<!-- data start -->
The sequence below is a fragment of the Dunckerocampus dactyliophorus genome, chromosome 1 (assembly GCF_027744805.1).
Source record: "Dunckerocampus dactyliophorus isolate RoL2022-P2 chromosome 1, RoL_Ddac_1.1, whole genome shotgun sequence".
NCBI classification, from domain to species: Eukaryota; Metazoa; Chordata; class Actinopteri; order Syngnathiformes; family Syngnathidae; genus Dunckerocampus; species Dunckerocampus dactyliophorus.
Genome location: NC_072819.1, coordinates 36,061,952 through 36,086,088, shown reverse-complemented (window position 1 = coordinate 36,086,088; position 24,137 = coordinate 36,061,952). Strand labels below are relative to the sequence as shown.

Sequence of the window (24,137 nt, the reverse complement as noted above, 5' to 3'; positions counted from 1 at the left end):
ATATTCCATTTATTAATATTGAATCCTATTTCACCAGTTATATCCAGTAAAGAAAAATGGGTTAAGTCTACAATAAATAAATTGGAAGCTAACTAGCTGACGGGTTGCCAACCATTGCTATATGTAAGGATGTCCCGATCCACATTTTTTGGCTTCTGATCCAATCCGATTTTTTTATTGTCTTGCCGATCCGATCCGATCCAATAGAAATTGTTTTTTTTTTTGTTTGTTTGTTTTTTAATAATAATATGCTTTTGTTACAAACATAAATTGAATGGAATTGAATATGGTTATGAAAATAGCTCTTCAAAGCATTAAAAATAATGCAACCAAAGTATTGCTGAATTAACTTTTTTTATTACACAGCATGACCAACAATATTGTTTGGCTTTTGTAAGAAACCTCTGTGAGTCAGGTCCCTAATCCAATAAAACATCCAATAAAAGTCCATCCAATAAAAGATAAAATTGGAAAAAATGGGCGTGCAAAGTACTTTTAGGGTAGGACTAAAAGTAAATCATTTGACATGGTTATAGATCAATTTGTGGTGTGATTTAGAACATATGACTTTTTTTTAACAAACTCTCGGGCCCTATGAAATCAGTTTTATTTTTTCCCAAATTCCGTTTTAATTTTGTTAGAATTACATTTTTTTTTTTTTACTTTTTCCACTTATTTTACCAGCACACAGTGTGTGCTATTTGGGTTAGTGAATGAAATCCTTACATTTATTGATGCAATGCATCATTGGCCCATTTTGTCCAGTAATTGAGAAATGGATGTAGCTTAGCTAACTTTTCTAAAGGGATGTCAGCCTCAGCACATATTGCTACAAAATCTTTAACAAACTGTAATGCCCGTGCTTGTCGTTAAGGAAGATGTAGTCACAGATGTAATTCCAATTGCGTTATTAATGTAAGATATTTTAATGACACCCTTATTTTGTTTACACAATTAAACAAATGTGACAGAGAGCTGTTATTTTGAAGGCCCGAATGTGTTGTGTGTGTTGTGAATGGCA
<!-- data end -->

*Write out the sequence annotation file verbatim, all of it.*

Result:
The sequence below is a fragment of the Dunckerocampus dactyliophorus genome, chromosome 1 (assembly GCF_027744805.1).
Source record: "Dunckerocampus dactyliophorus isolate RoL2022-P2 chromosome 1, RoL_Ddac_1.1, whole genome shotgun sequence".
NCBI classification, from domain to species: Eukaryota; Metazoa; Chordata; class Actinopteri; order Syngnathiformes; family Syngnathidae; genus Dunckerocampus; species Dunckerocampus dactyliophorus.
Genome location: NC_072819.1, coordinates 36,061,952 through 36,086,088, shown reverse-complemented (window position 1 = coordinate 36,086,088; position 24,137 = coordinate 36,061,952). Strand labels below are relative to the sequence as shown.

Sequence of the window (24,137 nt, the reverse complement as noted above, 5' to 3'; positions counted from 1 at the left end):
ATATTCCATTTATTAATATTGAATCCTATTTCACCAGTTATATCCAGTAAAGAAAAATGGGTTAAGTCTACAATAAATAAATTGGAAGCTAACTAGCTGACGGGTTGCCAACCATTGCTATATGTAAGGATGTCCCGATCCACATTTTTTGGCTTCTGATCCAATCCGATTTTTTTATTGTCTTGCCGATCCGATCCGATCCAATAGAAATTGTTTTTTTTTTTGTTTGTTTGTTTTTTAATAATAATATGCTTTTGTTACAAACATAAATTGAATGGAATTGAATATGGTTATGAAAATAGCTCTTCAAAGCATTAAAAATAATGCAACCAAAGTATTGCTGAATTAACTTTTTTTATTACACAGCATGACCAACAATATTGTTTGGCTTTTGTAAGAAACCTCTGTGAGTCAGGTCCCTAATCCAATAAAACATCCAATAAAAGTCCATCCAATAAAAGATAAAATTGGAAAAAATGGGCGTGCAAAGTACTTTTAGGGTAGGACTAAAAGTAAATCATTTGACATGGTTATAGATCAATTTGTGGTGTGATTTAGAACATATGACTTTTTTTTAACAAACTCTCGGGCCCTATGAAATCAGTTTTATTTTTTCCCAAATTCCGTTTTAATTTTGTTAGAATTACATTTTTTTTTTTTTACTTTTTCCACTTATTTTACCAGCACACAGTGTGTGCTATTTGGGTTAGTGAATGAAATCCTTACATTTATTGATGCAATGCATCATTGGCCCATTTTGTCCAGTAATTGAGAAATGGATGTAGCTTAGCTAACTTTTCTAAAGGGATGTCAGCCTCAGCACATATTGCTACAAAATCTTTAACAAACTGTAATGCCCGTGCTTGTCGTTAAGGAAGATGTAGTCACAGATGTAATTCCAATTGCGTTATTAATGTAAGATATTTTAATGACACCCTTATTTTGTTTACACAATTAAACAAATGTGACAGAGAGCTGTTATTTTGAAGGCCCGAATGTGTTGTGTGTGTTGTGAATGGCA